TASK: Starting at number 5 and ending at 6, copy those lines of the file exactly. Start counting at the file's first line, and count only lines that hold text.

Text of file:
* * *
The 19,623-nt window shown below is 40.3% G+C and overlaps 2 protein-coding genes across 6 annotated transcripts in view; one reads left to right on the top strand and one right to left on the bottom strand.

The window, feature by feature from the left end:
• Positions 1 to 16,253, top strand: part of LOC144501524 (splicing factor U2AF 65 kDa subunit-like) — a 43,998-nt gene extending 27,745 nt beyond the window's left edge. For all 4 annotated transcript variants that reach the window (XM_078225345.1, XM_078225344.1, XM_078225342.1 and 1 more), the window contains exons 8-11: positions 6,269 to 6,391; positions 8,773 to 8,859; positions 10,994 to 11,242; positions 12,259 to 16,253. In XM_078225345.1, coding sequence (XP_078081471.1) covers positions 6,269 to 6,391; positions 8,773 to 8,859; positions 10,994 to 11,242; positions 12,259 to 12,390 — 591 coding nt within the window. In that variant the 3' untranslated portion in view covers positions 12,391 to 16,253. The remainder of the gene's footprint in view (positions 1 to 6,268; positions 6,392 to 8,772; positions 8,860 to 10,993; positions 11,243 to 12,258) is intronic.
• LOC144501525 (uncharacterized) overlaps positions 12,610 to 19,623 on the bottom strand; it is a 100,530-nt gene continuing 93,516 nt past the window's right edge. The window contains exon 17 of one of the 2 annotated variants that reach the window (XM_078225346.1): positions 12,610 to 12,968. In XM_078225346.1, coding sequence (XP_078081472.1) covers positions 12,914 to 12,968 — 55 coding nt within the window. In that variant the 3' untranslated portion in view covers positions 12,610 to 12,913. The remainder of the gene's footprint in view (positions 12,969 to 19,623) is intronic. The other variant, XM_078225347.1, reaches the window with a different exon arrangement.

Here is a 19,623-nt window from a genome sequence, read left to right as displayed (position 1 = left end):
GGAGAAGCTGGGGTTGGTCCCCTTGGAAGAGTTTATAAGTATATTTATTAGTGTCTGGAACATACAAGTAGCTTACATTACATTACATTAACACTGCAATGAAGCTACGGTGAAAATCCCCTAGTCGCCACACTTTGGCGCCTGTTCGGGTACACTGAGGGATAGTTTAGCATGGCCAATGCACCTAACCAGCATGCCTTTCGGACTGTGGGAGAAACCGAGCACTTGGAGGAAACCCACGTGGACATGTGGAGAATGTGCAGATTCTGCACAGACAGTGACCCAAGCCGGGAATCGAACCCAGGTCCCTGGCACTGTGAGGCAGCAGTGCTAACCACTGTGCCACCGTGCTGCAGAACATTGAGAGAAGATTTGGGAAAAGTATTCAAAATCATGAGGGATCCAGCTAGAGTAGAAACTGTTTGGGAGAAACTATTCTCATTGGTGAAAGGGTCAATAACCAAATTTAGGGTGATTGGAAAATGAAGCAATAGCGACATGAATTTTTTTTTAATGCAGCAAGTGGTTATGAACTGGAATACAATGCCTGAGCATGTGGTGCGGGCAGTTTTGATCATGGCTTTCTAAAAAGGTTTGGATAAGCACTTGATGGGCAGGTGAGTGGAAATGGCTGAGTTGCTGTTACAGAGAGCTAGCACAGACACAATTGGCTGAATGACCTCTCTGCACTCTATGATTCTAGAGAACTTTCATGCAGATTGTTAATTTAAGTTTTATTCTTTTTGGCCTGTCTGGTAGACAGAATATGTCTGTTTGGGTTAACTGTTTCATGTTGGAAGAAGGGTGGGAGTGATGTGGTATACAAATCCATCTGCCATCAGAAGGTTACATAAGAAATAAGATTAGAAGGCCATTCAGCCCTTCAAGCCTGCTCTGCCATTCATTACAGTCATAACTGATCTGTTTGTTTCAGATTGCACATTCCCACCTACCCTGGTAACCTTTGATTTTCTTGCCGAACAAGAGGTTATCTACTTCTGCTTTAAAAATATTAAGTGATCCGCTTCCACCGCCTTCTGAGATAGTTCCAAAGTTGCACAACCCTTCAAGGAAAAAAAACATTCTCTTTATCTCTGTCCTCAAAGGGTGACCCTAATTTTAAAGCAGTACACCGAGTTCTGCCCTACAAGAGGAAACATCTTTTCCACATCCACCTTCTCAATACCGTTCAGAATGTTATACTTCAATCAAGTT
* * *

Here is a 19,623-nt window from a genome sequence, read left to right as displayed (position 1 = left end):
GGAGAAGCTGGGGTTGGTCCCCTTGGAAGAGTTTATAAGTATATTTATTAGTGTCTGGAACATACAAGTAGCTTACATTACATTACATTAACACTGCAATGAAGCTACGGTGAAAATCCCCTAGTCGCCACACTTTGGCGCCTGTTCGGGTACACTGAGGGATAGTTTAGCATGGCCAATGCACCTAACCAGCATGCCTTTCGGACTGTGGGAGAAACCGAGCACTTGGAGGAAACCCACGTGGACATGTGGAGAATGTGCAGATTCTGCACAGACAGTGACCCAAGCCGGGAATCGAACCCAGGTCCCTGGCACTGTGAGGCAGCAGTGCTAACCACTGTGCCACCGTGCTGCAGAACATTGAGAGAAGATTTGGGAAAAGTATTCAAAATCATGAGGGATCCAGCTAGAGTAGAAACTGTTTGGGAGAAACTATTCTCATTGGTGAAAGGGTCAATAACCAAATTTAGGGTGATTGGAAAATGAAGCAATAGCGACATGAATTTTTTTTTAATGCAGCAAGTGGTTATGAACTGGAATACAATGCCTGAGCATGTGGTGCGGGCAGTTTTGATCATGGCTTTCTAAAAAGGTTTGGATAAGCACTTGATGGGCAGGTGAGTGGAAATGGCTGAGTTGCTGTTACAGAGAGCTAGCACAGACACAATTGGCTGAATGACCTCTCTGCACTCTATGATTCTAGAGAACTTTCATGCAGATTGTTAATTTAAGTTTTATTCTTTTTGGCCTGTCTGGTAGACAGAATATGTCTGTTTGGGTTAACTGTTTCATGTTGGAAGAAGGGTGGGAGTGATGTGGTATACAAATCCATCTGCCATCAGAAGGTTACATAAGAAATAAGATTAGAAGGCCATTCAGCCCTTCAAGCCTGCTCTGCCATTCATTACAGTCATAACTGATCTGTTTGTTTCAGATTGCACATTCCCACCTACCCTGGTAACCTTTGATTTTCTTGCCGAACAAGAGGTTATCTACTTCTGCTTTAAAAATATTAAGTGATCCGCTTCCACCGCCTTCTGAGATAGTTCCAAAGTTGCACAACCCTTCAAGGAAAAAAAACATTCTCTTTATCTCTGTCCTCAAAGGGTGACCCTAATTTTAAAGCAGTACACCGAGTTCTGCCCTACAAGAGGAAACATCTTTTCCACATCCACCTTCTCAATACCGTTCAGAATGTTATACTTCAATCAAGTT